My general strategy is to eat well, eat small, eat slow and try to burn it off regularly, all without killing yourself. It’s a balancing act. Try to maximise the enjoyment your get from every joule. Spend as little time as possible in the junk-food energy overload zone when the body will lay down fat for future use. On the use side, try to get your resting metabolic levels up, exercise regularly, and, spend time in the high energy use zone. High energy use periods, especially the interval training mentioned above, have been found to actually mobilise fat where moderate activities like walking won’t. If you can make intense exercise enjoyable enough – sport! – you will actually want to spend time in the fat burn zone. This seems infinitely preferable to me to signing up to a life-depleting calorie restriction program. The object should not be to simply loose weight but to maintain a good weight without feeling depleted. It is quite possible to take up a calorie restricted diet, feel letargic and morose and remain overweight.

  16. 1) Calories in/out, wrong. Gary Taubes achingly documented histories of where the science went wrong make for interesting reading.
    2) The idea that ketosis is bad for endurance athletes performance was disproved in the 70’s Peter Attia, MD site, The Eating Academy has reams of stuff on this.
    Come on guys, your nutrition science is quaint.

  17. @Alex
    Totally wrong on ketosis and endurance athletics, the oft cited studies on this were disproved by more thorough studies in the late 70’s (see Stephen Phinney’s work). And this should not be a surprise, all human cultures prior to agricultural got the bulk of their calories from fats (and they were no vegetarian cultures). If indeed, carb diets were optimal in some way (they actually do seem to have advantages for high powered, explosive types of performance) given the epoch long evolutionary selection pressures, it would be a major scientific conundrum.

  18. @Jim Birch

    A lot of what you say about willpower and yo-yo dieting is right. Last time I used the one meal a day diet I lasted about 8 months and lost about 16 kg. It was very tough mentally in the end. After getting injured and losing the exercise and diet habit I put the 16 kg and a couple more back on over about 18 to 24 mths.

    What makes me think it will be different this time? Blind optimism and stupidity I guess plus a little more experience about how I approach it. Even if I fail again, I feel that yo-yoing is better then going ever and ever upwards which people seem to do after a certain “gross failure” point in lifestyle, diet and exercise is reached and passed. Cruelly, there seems no almost hope for people after that point without major outside assistance.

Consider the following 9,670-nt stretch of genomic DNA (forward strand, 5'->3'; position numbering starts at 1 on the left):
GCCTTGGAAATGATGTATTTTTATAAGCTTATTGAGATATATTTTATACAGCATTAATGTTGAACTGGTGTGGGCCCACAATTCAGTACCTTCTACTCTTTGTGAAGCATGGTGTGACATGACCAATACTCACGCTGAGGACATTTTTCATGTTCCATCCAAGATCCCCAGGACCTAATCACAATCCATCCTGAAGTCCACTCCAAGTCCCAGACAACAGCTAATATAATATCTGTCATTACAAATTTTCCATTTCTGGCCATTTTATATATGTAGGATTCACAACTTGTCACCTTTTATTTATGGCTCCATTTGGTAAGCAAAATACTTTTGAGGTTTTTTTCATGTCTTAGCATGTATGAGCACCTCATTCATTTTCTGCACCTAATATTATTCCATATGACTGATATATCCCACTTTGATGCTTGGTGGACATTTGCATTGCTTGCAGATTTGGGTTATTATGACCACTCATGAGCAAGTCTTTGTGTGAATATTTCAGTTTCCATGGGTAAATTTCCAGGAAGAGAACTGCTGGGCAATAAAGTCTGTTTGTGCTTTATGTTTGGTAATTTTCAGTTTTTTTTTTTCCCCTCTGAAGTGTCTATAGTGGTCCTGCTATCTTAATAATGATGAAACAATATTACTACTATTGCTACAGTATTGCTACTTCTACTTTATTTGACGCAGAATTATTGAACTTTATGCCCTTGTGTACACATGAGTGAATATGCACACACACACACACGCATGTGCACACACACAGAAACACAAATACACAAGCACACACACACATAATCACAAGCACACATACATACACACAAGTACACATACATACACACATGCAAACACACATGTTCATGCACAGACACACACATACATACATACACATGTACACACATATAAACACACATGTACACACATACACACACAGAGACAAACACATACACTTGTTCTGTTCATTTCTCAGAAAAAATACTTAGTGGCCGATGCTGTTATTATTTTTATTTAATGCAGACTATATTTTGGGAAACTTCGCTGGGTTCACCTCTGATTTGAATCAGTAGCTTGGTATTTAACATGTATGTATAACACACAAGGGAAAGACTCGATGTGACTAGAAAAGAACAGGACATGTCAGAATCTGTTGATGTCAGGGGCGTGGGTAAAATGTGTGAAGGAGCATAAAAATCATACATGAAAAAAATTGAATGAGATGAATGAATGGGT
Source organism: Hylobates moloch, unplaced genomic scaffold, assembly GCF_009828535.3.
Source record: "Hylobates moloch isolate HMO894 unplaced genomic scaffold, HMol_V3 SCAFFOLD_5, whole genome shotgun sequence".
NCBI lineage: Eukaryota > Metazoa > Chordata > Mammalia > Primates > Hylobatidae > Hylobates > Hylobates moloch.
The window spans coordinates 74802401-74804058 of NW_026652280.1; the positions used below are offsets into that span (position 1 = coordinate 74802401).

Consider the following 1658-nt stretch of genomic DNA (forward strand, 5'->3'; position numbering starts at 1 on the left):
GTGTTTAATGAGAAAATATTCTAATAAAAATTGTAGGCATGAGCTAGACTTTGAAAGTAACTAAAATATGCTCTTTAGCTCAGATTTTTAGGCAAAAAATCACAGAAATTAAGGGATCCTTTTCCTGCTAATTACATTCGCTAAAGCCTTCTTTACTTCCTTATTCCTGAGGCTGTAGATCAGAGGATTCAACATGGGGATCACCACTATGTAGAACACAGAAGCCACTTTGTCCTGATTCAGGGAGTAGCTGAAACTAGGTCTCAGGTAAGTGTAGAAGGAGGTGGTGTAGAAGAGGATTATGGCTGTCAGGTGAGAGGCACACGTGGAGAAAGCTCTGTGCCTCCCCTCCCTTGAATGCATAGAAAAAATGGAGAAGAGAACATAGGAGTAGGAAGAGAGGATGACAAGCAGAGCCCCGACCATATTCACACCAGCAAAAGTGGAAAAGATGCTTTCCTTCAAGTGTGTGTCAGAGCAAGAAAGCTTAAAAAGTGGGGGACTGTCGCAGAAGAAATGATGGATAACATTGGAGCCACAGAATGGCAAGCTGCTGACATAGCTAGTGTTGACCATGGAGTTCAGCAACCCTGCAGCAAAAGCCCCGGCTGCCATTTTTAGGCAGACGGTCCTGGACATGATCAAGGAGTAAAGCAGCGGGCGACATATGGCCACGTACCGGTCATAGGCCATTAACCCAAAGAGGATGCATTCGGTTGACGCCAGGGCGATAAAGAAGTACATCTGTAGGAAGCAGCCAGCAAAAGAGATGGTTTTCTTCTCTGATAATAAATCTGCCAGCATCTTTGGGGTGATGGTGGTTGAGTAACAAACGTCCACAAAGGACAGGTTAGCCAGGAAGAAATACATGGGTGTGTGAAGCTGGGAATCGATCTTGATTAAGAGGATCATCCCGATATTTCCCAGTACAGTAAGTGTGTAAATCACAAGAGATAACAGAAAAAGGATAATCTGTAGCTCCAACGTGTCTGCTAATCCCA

19. @Sancho I think there maybe a misconception, it can’t be standing up from sitting on the floor it must be standing up from a seat using the floor (ie use your feet not the arms of the chair).

    The study used quite old people and it would be unreasonable to expect any of them to rise from the floor without using their hand(s).

  20. @John Quiggin

    Nothing beats the empirical approach. That’s my motto. I set the problem “get up from a seated position on the floor without using hands, knees or elbows” for my wife and 18 y.o. twins and watched their attempts carefully.

    My daughter was the one who crossed her legs just above the ankles. As she is light also but not as athletic as my son I figured that it was an intuitive, instinctive or personally learned method from a younger age. As soon as I saw it, I thought there might be a lever advantage in it so I tested it on myself. I think there is all of a levering advantage, the advantage of bringing more muscles into play and a compensating geometry for lack of range and mobility in joints.

  21. @rog

    I think in the original post/link it was made clear that at least one hand could be used from the floor. Some of us just wanted to take it further and do it without hands or knees.

  22. @Ikonoclast As a kid everything I did was physical and all work was by hand. We even used to shovel sand soil etc onto the truck. I marvel at old industrial chimneys and buildings because I know how much effort went into making the bricks, hauling them up and then laying them. Not an engine in sight. Same with old split post fences and slab huts, made with elbow grease.